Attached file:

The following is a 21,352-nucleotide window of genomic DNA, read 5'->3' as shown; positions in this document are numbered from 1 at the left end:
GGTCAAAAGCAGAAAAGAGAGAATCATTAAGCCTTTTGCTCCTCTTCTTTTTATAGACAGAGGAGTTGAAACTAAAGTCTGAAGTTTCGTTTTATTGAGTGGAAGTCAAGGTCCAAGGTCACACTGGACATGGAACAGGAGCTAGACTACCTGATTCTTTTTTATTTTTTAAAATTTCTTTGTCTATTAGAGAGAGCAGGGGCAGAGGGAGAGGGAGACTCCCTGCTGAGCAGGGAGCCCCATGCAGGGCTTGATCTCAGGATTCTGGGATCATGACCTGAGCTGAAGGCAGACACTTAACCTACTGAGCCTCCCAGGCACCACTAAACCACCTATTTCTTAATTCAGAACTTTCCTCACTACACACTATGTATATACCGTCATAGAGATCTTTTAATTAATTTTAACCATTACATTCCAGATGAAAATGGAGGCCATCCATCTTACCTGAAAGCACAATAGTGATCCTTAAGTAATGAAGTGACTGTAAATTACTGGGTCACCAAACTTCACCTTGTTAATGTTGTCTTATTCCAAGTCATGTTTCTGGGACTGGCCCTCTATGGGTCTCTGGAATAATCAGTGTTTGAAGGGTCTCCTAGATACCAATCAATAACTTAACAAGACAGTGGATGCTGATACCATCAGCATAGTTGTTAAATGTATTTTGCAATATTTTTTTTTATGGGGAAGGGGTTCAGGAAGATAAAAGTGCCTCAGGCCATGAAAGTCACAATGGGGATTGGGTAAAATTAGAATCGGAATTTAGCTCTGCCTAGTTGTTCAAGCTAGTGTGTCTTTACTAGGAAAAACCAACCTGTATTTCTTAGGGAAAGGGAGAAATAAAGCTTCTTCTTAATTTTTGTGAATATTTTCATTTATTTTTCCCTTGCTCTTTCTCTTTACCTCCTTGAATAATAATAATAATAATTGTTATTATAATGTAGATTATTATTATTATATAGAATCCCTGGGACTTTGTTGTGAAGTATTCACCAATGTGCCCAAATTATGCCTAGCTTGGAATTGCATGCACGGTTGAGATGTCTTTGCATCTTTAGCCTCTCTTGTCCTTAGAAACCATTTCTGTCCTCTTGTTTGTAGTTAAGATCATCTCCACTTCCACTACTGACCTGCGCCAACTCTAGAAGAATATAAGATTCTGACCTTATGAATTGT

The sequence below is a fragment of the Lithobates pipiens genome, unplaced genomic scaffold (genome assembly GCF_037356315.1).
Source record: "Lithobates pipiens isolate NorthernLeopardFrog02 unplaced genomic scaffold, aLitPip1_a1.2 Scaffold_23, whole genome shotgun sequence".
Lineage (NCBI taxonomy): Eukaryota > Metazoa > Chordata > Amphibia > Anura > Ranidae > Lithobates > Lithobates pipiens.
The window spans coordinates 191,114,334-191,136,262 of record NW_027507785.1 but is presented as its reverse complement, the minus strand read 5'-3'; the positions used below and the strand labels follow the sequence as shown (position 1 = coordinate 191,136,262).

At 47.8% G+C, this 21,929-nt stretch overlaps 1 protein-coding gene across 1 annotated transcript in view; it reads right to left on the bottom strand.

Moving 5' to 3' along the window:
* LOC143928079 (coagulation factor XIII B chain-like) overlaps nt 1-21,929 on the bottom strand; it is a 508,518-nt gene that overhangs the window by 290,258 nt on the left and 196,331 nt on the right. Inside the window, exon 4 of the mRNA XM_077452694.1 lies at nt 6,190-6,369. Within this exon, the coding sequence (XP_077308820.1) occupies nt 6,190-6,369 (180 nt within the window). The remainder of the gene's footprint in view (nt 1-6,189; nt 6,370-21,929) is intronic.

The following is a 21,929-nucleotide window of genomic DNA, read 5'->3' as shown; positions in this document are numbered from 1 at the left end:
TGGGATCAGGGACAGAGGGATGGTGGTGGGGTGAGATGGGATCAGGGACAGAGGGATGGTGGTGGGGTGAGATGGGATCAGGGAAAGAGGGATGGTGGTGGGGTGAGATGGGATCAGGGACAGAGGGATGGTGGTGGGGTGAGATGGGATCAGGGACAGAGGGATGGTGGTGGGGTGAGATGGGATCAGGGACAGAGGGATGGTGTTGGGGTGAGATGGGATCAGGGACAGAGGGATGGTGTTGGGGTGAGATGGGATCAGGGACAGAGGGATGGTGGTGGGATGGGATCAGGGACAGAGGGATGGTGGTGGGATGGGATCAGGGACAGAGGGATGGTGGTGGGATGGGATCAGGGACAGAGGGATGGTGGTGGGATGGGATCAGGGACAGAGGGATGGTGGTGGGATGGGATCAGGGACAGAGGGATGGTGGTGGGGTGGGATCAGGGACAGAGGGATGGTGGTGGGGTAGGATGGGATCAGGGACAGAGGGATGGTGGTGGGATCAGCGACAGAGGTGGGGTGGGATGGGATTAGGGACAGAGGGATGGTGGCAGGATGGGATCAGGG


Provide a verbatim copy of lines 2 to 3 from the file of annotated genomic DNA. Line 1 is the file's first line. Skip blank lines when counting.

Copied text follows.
GGTCAAAAGCAGAAAAGAGAGAATCATTAAGCCTTTTGCTCCTCTTCTTTTTATAGACAGAGGAGTTGAAACTAAAGTCTGAAGTTTCGTTTTATTGAGTGGAAGTCAAGGTCCAAGGTCACACTGGACATGGAACAGGAGCTAGACTACCTGATTCTTTTTTATTTTTTAAAATTTCTTTGTCTATTAGAGAGAGCAGGGGCAGAGGGAGAGGGAGACTCCCTGCTGAGCAGGGAGCCCCATGCAGGGCTTGATCTCAGGATTCTGGGATCATGACCTGAGCTGAAGGCAGACACTTAACCTACTGAGCCTCCCAGGCACCACTAAACCACCTATTTCTTAATTCAGAACTTTCCTCACTACACACTATGTATATACCGTCATAGAGATCTTTTAATTAATTTTAACCATTACATTCCAGATGAAAATGGAGGCCATCCATCTTACCTGAAAGCACAATAGTGATCCTTAAGTAATGAAGTGACTGTAAATTACTGGGTCACCAAACTTCACCTTGTTAATGTTGTCTTATTCCAAGTCATGTTTCTGGGACTGGCCCTCTATGGGTCTCTGGAATAATCAGTGTTTGAAGGGTCTCCTAGATACCAATCAATAACTTAACAAGACAGTGGATGCTGATACCATCAGCATAGTTGTTAAATGTATTTTGCAATATTTTTTTTTATGGGGAAGGGGTTCAGGAAGATAAAAGTGCCTCAGGCCATGAAAGTCACAATGGGGATTGGGTAAAATTAGAATCGGAATTTAGCTCTGCCTAGTTGTTCAAGCTAGTGTGTCTTTACTAGGAAAAACCAACCTGTATTTCTTAGGGAAAGGGAGAAATAAAGCTTCTTCTTAATTTTTGTGAATATTTTCATTTATTTTTCCCTTGCTCTTTCTCTTTACCTCCTTGAATAATAATAATAATAATTGTTATTATAATGTAGATTATTATTATTATATAGAATCCCTGGGACTTTGTTGTGAAGTATTCACCAATGTGCCCAAATTATGCCTAGCTTGGAATTGCATGCACGGTTGAGATGTCTTTGCATCTTTAGCCTCTCTTGTCCTTAGAAACCATTTCTGTCCTCTTGTTTGTAGTTAAGATCATCTCCACTTCCACTACTGACCTGCGCCAACTCTAGAAGAATATAAGATTCTGACCTTATGAATTGT

The sequence below is a fragment of the Lithobates pipiens genome, unplaced genomic scaffold (genome assembly GCF_037356315.1).